Sami Nuwar: Yeah.
James Gilbert: Sure, that can happen, but there's ethics behind that stuff as well. So you have to remember that it will never replace humans, it just won't. I don't believe that it will. I don't believe it's going to get so crazy to where people are going to not have jobs. Though, to relate to your hot topic, I certainly think that people in certain roles should adopt it, helping them be more efficient and better at what they do.
Sami Nuwar: Yeah, I agree. So you talked about it can definitely compute things. The calculating massive amounts of data to arrive at an answer. It can do that at scale, that we can never do millions, trillions, billion, massive amount of data to arrive at some conclusion. We'll never be able to beat that ability. I think there are certain functions in which it will succeed in that, in which it will help us. It'll augment what we want to achieve. Something that requires repetitive thinking, repetitive action, ingesting massive amounts of information to arrive at a conclusion to take it to the next step. AI is definitely better equipped at doing that kind of work. It can help us make decisions, but it won't make decisions for us. We can arrive at the decision with some higher level of confidence with less effort through the help of natural language processing and AI and other mechanisms. So text analytics is a common tool used in feedback, data collection and CX in a customer experience space. But it's too often and machine learning is the other term that's always thrown around. It's like, yes, it could teach itself, it's amazing. And I'll be like, it could teach itself, but you still have to give it pointers. You still have to structure it.
James Gilbert: You still have to give it the inputs.
Sami Nuwar: Yeah, it's not going to like miraculously, oh yes, I can teach myself. It doesn't work that way. You still have to give it something to work with and it's never going to get you to the answers. It's going to point you in the right direction just like an investigation would've done if you analyze things manually. Now, what you're able to do with some platform that has that baked into it is you can do it at scale. You can do that same investigative work, but you're doing it at scale and you're arriving to the conclusion in a much quicker timeframe with a greater sense of confidence than you were to do it if you were to just do it manually. But it still requires that human decision making aspect that is never really going to go away. And even in repetitive functions, let's say in a customer care environment where you have inbound calls coming in, we can have technology there to help us ingest that information and categorize it and even interact with those callers calling in. But I think where it tends to fail is when those interactions are too robotic. It's like the human aspect, it isn't felt by the caller. And even if it's approximating the human aspect to the point where it's so advanced, it seems completely human and you're not really sure if it's really a person or a robot, if it really is a robot and the person on the other end suspects it to be a robot, but it feels so human, it almost feels disingenuous like you're trying to fool me.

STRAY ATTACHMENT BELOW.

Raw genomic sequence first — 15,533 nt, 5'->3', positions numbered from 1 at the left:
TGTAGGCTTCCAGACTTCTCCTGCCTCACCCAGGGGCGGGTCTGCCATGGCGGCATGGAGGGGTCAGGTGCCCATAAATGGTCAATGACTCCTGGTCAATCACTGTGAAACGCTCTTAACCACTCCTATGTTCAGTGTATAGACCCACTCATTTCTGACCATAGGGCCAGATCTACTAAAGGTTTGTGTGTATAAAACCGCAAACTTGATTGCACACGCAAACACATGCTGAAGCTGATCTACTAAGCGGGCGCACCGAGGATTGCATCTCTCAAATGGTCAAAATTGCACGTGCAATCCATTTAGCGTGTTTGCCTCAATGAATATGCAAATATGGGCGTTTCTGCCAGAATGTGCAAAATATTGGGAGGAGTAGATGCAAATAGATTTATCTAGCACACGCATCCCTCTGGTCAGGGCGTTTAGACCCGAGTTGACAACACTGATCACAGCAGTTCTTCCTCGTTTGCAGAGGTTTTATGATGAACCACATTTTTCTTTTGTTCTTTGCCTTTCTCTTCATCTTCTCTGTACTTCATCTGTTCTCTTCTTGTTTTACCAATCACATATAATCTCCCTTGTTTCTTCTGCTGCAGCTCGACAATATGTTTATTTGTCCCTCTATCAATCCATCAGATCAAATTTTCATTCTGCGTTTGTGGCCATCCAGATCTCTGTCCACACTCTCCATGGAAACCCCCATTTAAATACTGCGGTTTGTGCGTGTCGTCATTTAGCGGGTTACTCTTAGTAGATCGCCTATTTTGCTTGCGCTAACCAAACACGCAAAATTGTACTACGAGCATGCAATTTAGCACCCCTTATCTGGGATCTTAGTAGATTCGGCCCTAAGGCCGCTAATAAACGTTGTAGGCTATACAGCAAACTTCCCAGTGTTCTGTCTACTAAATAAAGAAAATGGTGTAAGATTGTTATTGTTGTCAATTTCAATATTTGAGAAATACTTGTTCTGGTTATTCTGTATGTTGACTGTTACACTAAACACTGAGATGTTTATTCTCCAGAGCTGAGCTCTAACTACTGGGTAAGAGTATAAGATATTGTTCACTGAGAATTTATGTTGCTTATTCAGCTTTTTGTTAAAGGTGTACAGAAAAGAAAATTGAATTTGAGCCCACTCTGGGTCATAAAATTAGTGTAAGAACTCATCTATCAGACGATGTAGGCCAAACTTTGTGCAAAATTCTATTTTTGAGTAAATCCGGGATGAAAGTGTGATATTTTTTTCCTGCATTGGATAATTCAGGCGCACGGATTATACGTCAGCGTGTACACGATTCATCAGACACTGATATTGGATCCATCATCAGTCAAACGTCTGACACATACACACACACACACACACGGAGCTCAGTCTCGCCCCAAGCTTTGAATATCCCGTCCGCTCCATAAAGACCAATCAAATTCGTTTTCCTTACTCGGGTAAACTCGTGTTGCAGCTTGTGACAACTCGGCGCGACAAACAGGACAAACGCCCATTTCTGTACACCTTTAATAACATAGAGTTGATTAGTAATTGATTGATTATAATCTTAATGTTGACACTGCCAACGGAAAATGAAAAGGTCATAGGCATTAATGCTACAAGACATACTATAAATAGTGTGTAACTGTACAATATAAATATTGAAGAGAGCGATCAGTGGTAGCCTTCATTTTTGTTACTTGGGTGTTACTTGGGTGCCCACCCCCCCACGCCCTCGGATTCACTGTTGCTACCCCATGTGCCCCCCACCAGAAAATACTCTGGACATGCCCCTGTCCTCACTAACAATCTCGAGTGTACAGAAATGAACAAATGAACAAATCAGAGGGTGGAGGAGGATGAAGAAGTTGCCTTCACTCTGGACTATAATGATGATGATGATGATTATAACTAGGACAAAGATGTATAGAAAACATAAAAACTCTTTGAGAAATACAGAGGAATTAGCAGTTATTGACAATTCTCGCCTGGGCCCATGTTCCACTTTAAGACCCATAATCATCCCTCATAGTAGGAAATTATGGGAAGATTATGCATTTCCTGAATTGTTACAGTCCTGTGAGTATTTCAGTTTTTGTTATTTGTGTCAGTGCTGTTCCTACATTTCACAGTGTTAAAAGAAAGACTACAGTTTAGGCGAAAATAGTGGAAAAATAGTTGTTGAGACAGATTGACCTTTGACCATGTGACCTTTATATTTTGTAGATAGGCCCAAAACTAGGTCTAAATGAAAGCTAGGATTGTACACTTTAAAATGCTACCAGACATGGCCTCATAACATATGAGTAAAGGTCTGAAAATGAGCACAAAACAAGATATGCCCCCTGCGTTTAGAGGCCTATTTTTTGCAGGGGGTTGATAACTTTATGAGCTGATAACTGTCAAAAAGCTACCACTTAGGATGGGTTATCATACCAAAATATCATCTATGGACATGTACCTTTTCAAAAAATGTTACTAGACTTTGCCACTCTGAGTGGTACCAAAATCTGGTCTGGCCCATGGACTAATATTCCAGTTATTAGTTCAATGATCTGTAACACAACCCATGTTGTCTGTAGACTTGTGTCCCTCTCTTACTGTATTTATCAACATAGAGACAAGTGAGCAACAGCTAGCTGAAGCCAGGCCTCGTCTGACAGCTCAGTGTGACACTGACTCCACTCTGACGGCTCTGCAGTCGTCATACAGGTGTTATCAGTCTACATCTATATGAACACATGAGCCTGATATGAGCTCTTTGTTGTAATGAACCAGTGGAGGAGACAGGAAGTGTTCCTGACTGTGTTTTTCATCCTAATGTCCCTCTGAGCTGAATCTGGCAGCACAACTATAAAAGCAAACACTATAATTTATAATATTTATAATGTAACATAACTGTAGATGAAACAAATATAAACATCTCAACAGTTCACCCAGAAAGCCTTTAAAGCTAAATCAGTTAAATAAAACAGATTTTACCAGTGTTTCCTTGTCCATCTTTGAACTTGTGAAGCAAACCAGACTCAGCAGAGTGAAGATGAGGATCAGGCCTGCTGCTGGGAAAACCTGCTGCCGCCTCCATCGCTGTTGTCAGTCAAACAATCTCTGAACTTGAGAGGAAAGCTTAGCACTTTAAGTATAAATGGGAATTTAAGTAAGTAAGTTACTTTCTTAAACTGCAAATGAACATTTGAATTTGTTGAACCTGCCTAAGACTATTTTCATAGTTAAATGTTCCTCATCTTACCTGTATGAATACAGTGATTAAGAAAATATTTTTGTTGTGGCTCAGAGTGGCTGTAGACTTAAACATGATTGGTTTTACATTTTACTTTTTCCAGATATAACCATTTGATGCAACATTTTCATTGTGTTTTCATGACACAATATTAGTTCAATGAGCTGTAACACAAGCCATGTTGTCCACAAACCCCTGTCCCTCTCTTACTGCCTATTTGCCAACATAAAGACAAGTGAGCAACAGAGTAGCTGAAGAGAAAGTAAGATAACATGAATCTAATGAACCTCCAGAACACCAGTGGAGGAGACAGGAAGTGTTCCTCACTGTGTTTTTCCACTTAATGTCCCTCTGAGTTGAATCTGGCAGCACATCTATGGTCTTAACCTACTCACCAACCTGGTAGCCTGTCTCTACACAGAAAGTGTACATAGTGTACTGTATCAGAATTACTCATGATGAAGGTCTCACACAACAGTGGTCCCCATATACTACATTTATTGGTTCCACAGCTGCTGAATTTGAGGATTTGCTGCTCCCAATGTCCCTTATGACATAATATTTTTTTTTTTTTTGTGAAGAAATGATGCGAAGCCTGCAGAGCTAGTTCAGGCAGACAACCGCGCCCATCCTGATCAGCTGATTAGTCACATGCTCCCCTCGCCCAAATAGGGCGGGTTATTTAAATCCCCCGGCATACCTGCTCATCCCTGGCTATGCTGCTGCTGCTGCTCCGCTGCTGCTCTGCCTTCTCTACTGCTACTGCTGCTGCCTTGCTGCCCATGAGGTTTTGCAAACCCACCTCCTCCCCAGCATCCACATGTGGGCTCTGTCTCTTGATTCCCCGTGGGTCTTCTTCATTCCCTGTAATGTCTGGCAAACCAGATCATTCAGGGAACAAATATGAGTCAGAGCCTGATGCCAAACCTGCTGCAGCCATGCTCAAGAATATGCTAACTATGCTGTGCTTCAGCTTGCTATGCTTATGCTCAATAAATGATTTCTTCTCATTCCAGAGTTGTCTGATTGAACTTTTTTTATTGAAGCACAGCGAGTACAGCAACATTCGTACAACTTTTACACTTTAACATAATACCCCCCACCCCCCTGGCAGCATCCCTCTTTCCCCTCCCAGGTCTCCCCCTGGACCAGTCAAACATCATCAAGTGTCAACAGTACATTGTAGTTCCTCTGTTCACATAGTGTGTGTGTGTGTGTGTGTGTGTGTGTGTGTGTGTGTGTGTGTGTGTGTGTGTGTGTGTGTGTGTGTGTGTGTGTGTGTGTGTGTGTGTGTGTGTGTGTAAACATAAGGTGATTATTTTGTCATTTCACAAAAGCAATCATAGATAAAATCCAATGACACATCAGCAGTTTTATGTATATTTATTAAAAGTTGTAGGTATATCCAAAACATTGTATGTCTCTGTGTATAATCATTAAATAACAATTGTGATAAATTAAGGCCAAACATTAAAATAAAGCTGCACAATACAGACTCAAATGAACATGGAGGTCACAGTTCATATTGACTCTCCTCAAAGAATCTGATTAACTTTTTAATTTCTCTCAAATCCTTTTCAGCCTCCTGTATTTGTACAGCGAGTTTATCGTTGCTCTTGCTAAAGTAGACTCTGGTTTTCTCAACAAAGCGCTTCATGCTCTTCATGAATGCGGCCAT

James Gilbert: So here at Flip, we have customers that purposefully do not want it. Our product is voice like you're talking about, and they purposefully do not want it to sound too human for that very reason. We actually tested this a little bit with some early customers where they had a pretty... You could not tell, and it actually had a more negative impact with their customers. And so-
Sami Nuwar: It was so human that people didn't like it?
James Gilbert: Yeah, and people don't like it. And the reason why is because then... So I think there's a nice bridge here, automation and AI in most channels, it's meant to serve some more of the repetitive tasks and things that are a little bit more simple to handle. And then we as consumers and customers fully expect there to be, " Hey, if I need a more complex solution or I have a really complex problem and I need to talk about it in a little bit more detail, we absolutely should provide the opportunity to engage with the human." And this is again, where AI is never going to be able to touch this. There's too many inputs that would have to come into it for it to make sense. And then there would have to be commonality. And the fact is, a single customer coming in with a very complex issue, there may not be another customer that comes in with that same complex issue ever, but a human is only able to handle that input and compute it because AI looks for different types of patterns to be able to make it common. And I think it's interesting because when I hear you talk about voice in particular, I think you're right. There have actually been a few times where I've been on the line with a brand that has had a very human- like voice, and I couldn't tell the difference. And I actually got really mad. I thought it was real. And so, I started asking questions that only a human could get and it didn't work. I think that there's definitely advances in this technology for sure, but I think it's fascinating. I love your hot take, I agree with it. What's your solution to this?